Lineman vows better performance after Dallas drubbing

Updated: October 10, 2003, 10:39 AM ET

TEMPE, Ariz. -- The quiet giant on the Arizona Cardinals' offensive line acknowledges an awful performance last week in Dallas, and promises a big improvement Sunday against Baltimore.

"The only thing I can do is come back strong and prove to myself the caliber of player that I am," Leonard Davis said after Thursday's practice, "that I know I am, and play up to the expectations of myself and the team."

Those expectations have been high since the day two years ago when the Cardinals made Davis the No. 2 pick in the draft, behind only Michael Vick. The 6-foot, 6-inch, 384-pounder from Texas was to be the anchor of a young, strong offensive line that would be the team's foundation.

Davis had a good rookie season, starting all 16 games at guard, then moved to tackle last season and was a capable fill-in for injured Anthony Clement.

This year he was back at right guard, until he broke his right hand in a fight with teammate Kyle Vanden Bosch in training camp. Davis missed all four preseason games, but wearing a heavy cast, started the opener at Detroit.

On the first series, though, he sprained his right ankle. Davis played through the injury the following week against Seattle, but sat out the next two games against Green Bay and St. Louis.

He was back last week against Dallas, and had perhaps his worst game as a pro, getting beaten repeatedly by the Cowboys' La'Roi Glover. The ankle remains a problem.

"My ankle probably won't get totally healed until after the season," Davis said, "because it got to a point where it's real tolerable. It gets sore at times, but this is about as good as it's going to get."

Switching from guard to tackle to guard has added to his troubles, Davis said.

"Right now it's hard for me for it to be natural," he said. "I've got to do a lot of thinking, more thinking than I should."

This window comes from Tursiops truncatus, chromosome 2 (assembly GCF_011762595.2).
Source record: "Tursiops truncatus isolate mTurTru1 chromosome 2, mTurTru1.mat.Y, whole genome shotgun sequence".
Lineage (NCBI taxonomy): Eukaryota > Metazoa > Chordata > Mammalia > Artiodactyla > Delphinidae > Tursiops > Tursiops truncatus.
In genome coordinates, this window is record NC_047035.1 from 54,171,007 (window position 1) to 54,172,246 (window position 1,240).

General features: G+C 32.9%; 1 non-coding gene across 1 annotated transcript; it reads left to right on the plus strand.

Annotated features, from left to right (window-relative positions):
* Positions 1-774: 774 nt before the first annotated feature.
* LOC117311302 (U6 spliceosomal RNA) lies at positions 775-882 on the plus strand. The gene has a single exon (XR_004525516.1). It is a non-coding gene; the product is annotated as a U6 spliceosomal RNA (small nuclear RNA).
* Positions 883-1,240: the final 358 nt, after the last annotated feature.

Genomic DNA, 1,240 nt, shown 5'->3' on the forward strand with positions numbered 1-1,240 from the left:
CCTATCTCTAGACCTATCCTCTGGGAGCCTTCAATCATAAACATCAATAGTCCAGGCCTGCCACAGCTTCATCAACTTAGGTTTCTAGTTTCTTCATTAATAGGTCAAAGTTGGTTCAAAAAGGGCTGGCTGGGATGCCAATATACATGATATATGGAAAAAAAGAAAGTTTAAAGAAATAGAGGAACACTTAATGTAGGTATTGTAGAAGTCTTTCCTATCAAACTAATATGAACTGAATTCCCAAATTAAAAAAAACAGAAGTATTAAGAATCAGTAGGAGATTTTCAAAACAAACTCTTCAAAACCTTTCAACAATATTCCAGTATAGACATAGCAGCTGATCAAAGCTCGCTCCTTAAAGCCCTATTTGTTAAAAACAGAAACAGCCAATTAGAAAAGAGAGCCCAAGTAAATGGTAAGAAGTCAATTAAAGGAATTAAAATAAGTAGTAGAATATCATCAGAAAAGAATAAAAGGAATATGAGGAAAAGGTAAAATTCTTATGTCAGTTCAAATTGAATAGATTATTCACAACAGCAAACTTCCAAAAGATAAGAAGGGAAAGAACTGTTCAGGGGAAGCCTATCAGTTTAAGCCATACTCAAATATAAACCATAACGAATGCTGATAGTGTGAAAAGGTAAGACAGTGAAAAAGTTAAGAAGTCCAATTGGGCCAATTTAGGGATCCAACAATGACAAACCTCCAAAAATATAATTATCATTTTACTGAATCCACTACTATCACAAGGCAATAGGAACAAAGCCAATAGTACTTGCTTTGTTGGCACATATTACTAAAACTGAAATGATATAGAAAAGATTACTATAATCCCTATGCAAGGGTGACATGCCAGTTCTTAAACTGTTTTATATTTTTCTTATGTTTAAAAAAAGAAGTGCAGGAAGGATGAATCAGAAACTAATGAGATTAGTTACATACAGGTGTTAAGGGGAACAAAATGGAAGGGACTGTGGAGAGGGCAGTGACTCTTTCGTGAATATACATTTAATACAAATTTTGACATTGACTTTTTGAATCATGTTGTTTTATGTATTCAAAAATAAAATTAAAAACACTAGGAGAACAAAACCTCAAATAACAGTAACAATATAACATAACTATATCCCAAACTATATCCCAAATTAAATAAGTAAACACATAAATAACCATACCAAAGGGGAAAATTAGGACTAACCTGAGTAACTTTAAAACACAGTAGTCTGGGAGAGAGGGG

Davis' quiet, easygoing nature masks the determination he insists he has.

"I have real high expectations, higher than what most people think," he said. "But when you go out there and it's hard to play when you know that you're limited, go out and play with a cast on, can't do the things you want to do, it just makes it hard. The only thing I can do is come back and play, grind it out and work on some things."

Davis isn't the only lineman to struggle. Coach Dave McGinnis built the offense around the line, but the unit has been inconsistent and the running game pitiful.

The Cardinals average 67.4 yards rushing per game, worst in the NFC.

The running game has suffered because the team has fallen behind so quickly in three of its four losses. Against the Cowboys, though, the line was manhandled from the start.

Emmitt Smith made his much-publicized return to Dallas as Arizona's starting running back. He ended up with minus-1 yard rushing in six carries before breaking his left shoulder blade on a vicious tackle by Roy Williams. It was Smith's worst day as a pro and the offensive line had a big role in the futility.

As a team, Arizona rushed for 32 yards in 18 carries.

"The case at Dallas was their defensive line captured the line of scrimmage and controlled the line of scrimmage," McGinnis said. "Before anything can happen you've got to make that work."

Watching the Dallas game on tape was not pleasant for the linemen, especially with McGinnis and his assistants offering blunt critiques.

"As a group, definitely" it was the line's worst game, tackle L.J. Shelton said.

Shelton and the other linemen know that they are supposed to be the reason for victory, not the obvious culprit in defeat.

"We put that on our shoulders. Mac put that on our shoulders," Shelton said. "As the o-line goes, usually the team goes. We took last week pretty hard. We have to bounce back this week."

This story is from's automated news wire. Wire index